By Griffen Smith
for the Pathfinder 

County changes 'policy' for Seeley Lake SMA septics, says data appears concerning

 

January 25, 2024

Contributed, Missoula County

Data from area monitoring wells shows several spots with nitrate contamination

The Missoula County Health Department now requires tighter standards for septic systems in the Seeley Lake Special Management Area (SMA) as officials said the best available data from the area shows any new permit would violate federal drinking standards.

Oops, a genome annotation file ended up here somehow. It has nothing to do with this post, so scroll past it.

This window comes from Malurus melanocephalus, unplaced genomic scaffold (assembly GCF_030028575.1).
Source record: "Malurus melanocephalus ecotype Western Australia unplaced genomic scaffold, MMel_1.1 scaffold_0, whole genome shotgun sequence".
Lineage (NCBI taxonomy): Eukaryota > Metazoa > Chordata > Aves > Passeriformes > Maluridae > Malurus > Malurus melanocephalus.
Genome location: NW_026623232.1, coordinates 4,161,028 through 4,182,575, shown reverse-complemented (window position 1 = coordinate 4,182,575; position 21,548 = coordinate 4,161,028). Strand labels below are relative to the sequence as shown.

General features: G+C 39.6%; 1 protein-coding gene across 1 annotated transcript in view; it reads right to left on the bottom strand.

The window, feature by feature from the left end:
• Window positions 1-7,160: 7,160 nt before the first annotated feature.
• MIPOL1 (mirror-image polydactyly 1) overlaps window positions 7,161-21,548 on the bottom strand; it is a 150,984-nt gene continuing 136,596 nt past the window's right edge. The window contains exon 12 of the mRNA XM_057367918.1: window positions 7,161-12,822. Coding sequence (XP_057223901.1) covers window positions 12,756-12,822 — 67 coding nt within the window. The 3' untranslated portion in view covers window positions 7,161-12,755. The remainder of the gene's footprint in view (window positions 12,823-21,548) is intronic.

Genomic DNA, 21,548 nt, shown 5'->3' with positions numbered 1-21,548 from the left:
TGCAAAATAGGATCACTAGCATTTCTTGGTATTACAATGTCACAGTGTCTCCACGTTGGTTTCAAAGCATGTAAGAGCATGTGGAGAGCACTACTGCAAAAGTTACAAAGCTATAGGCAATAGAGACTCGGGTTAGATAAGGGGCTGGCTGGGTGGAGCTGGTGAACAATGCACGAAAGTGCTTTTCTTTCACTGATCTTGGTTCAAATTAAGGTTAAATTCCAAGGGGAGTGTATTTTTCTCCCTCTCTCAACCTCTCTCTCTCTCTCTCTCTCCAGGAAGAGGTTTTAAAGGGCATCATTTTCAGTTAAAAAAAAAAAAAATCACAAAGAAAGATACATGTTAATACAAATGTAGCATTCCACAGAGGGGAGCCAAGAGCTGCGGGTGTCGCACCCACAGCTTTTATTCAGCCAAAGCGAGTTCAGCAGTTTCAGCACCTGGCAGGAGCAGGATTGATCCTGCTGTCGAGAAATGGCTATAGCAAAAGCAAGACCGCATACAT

While the regulations are different, and no public process was held over the matter, the Health Department argued it has not technically changed the rules. The new guidelines require future buildings to keep nitrate discharge at a lower than legally-allowed rate, 10mg/L.

The system to do so is called a SepticNet, which could cost up to fo...



For access to this article please sign in or subscribe.

 

Reader Comments(0)

 
 

Powered by ROAR Online Publication Software from Lions Light Corporation
© Copyright 2024

Rendered 03/01/2024 00:03